Fans always clamor to learn more about their most beloved musicians and those who travel with them. There’s such an allure to the road, with its serendipity, inevitable surprises, and sometimes unexpected discomforts. This interview series is a set of questions we are asking some of our favorite roots rock Americana artists to get to know more about them and what they’ve learned and experienced on the road. We are sure they have key insights to share and stories to tell. Here’s one from Robbie Fulks.
How do you like your coffee or other morning wake-up beverage?
I’m a softie, I like cappuccinos and lattes. But black coffee is O.K. too.
What’s the most interesting or strangest motel/hotel or place you have stayed (while on the road?)
In New Haven there’s an Econolodge with wet small dirty towels on the floor when you walk in, as well as blood on the sheets — or there was that day. Outside Rochester there’s a local hotel where they might give you keys to a room with a very frightened woman who wakes out of a sound sleep when you come in. Then they exchange your room key for another which leads you to a strange room under construction, with no curtains, but with, memorably, bees. In Olympia there’s one with bedbugs. Man, it’s really a toss-up between those and 15 others.
If one CD is stuck in the player in the van for the entire tour, what do you hope it is? And why?
Anything with Rodd Keith singing. Song-poems are great for all occasions and tastes.
What’s one personal item you must have with you on your road trip?
A couple books.
What is your relationship with food? How do you handle this on the road, and what’s your favorite dish on the road, (or restaurant, and what do you order there)?
I like pho, and I like okra, and I like pizza, and I like lots of stuff. Some of my favorite places are West Town, Longman and Eagle, Lula, and Little Goat in Chicago; Hattie’s Hat in Seattle; Koronet Pizza in NYC; Pok Pok in Portland; Little Dom’s and Silverlake Ramen in LA; and Kerbey Lane in Austin. I don’t have high-falutin’ tastes, and in fact some of my favorite places to go are not good food at all (Norske Nook of Osseo, Wis., Au Coquelet in Berkeley; every Waffle House in America) but just make me feel good about the world beyond my charmed bubble.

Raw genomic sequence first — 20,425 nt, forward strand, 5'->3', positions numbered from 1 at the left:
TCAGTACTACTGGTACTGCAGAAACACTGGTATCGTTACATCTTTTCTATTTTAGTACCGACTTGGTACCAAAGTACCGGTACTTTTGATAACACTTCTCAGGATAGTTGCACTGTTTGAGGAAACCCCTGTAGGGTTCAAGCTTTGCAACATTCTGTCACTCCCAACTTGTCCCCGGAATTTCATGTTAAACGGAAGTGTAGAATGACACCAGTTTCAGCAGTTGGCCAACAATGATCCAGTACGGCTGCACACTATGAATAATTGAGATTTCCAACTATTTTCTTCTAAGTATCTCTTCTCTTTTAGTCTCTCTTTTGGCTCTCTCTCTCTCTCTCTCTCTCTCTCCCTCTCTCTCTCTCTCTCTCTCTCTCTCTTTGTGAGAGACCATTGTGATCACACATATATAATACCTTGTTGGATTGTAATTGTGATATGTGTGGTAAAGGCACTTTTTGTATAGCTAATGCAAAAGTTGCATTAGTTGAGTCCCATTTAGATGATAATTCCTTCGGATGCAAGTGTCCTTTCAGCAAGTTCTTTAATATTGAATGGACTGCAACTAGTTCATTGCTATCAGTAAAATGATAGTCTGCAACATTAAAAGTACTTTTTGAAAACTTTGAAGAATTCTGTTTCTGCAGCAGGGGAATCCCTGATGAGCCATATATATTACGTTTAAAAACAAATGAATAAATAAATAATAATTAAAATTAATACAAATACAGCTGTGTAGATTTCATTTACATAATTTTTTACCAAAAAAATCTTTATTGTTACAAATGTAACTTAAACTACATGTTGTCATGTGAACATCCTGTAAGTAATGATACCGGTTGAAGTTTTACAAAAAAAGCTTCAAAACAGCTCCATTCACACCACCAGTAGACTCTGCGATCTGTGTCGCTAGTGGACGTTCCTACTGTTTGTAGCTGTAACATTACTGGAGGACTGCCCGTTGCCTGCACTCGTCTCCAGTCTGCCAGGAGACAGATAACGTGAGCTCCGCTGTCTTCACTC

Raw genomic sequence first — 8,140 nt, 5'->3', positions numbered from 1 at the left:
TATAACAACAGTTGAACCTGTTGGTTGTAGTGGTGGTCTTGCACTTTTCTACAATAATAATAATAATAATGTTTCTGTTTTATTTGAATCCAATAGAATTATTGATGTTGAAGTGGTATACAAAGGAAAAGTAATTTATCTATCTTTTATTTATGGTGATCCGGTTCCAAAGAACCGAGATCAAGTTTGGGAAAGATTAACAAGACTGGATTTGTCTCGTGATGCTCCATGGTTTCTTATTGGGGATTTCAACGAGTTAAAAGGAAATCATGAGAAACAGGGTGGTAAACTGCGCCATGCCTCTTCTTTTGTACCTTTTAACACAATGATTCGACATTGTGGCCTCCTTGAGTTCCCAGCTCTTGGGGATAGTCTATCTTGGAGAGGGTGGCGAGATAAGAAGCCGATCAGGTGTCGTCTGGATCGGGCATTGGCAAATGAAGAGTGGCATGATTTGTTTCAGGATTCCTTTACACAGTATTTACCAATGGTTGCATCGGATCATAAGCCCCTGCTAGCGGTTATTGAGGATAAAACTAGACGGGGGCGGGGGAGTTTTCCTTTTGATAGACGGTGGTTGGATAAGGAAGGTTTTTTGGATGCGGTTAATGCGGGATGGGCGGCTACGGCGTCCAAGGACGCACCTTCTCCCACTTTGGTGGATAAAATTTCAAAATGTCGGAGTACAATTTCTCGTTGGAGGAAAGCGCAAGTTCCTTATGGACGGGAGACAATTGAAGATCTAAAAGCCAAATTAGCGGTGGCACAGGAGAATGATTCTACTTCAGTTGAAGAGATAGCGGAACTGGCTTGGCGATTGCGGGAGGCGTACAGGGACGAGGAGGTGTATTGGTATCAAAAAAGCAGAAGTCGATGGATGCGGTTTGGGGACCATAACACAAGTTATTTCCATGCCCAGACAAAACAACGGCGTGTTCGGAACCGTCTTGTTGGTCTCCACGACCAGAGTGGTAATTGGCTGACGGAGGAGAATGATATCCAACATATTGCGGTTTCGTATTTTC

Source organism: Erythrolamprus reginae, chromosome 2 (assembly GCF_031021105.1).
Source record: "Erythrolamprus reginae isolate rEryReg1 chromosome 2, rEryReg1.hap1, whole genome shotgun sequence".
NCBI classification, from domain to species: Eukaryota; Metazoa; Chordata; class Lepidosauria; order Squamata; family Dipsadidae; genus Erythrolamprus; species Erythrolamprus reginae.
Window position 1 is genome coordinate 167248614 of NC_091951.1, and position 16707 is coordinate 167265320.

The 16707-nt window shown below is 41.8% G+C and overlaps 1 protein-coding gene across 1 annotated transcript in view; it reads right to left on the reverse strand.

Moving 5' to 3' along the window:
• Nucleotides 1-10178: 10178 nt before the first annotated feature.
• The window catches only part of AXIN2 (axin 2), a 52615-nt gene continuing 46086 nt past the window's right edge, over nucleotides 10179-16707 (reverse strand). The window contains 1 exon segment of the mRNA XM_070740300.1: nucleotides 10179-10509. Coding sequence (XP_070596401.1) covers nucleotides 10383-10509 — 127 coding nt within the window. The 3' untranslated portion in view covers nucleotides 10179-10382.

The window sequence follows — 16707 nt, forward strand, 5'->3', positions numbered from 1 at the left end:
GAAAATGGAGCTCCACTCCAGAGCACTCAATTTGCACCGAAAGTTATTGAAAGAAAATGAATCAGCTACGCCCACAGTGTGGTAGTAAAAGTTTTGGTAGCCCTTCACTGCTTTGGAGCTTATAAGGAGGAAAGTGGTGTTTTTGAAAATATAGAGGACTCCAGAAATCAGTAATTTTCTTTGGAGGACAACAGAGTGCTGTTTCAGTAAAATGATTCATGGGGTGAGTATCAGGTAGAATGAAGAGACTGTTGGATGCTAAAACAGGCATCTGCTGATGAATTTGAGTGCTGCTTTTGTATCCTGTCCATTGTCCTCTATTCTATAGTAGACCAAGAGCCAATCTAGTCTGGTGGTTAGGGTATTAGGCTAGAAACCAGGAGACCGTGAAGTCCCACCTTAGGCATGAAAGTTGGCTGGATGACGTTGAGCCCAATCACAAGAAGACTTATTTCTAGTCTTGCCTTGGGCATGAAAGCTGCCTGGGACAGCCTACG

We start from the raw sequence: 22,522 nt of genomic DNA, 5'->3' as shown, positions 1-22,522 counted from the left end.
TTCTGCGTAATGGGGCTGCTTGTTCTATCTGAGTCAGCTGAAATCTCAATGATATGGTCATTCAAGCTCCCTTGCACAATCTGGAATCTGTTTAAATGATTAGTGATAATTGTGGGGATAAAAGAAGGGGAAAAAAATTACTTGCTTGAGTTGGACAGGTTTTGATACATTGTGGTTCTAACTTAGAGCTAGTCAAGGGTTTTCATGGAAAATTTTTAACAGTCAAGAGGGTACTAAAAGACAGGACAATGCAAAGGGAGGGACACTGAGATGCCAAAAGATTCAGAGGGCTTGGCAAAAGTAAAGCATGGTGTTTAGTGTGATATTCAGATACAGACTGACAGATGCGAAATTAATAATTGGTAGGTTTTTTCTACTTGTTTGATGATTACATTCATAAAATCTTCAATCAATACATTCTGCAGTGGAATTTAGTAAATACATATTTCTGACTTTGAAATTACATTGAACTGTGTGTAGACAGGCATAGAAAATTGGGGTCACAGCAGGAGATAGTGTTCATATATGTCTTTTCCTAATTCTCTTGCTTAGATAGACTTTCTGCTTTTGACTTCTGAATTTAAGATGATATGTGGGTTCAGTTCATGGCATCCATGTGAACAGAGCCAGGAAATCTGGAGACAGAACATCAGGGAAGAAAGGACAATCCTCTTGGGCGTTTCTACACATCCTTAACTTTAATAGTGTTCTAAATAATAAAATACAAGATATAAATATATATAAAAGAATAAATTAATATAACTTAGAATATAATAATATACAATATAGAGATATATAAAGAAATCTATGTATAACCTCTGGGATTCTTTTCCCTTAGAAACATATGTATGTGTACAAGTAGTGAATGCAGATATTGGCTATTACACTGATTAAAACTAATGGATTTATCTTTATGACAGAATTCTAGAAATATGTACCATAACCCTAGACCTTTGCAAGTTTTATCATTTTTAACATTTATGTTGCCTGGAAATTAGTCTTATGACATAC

If you could pause your life for a few weeks and spend some time living in a place you only have passed through, which would you choose, and why?
Among the redwoods in northern California. I usually stop for 5 minutes when passing nearby, but two weeks there would be such a salubrious and total head-clearing from toxic civilizational static.
What quote or piece of advice have you gotten from someone on the road that has really stuck with you?
“What we’re doing now is the equivalent of falling to earth from a 20-story building. Put on your fucking seatbelt!” — bassist Lorne Rall
Purchase Robbie Fulks merchandise here: http://www.robbiefulks.com/ Check for other information here: https://www.bloodshotrecords.com/artist/robbie-fulks See an earlier edition here: Key to the Highway: Dan Baird And sign up for Americana Highways’ weekly newsletter so you get reminders each Friday for this series and more: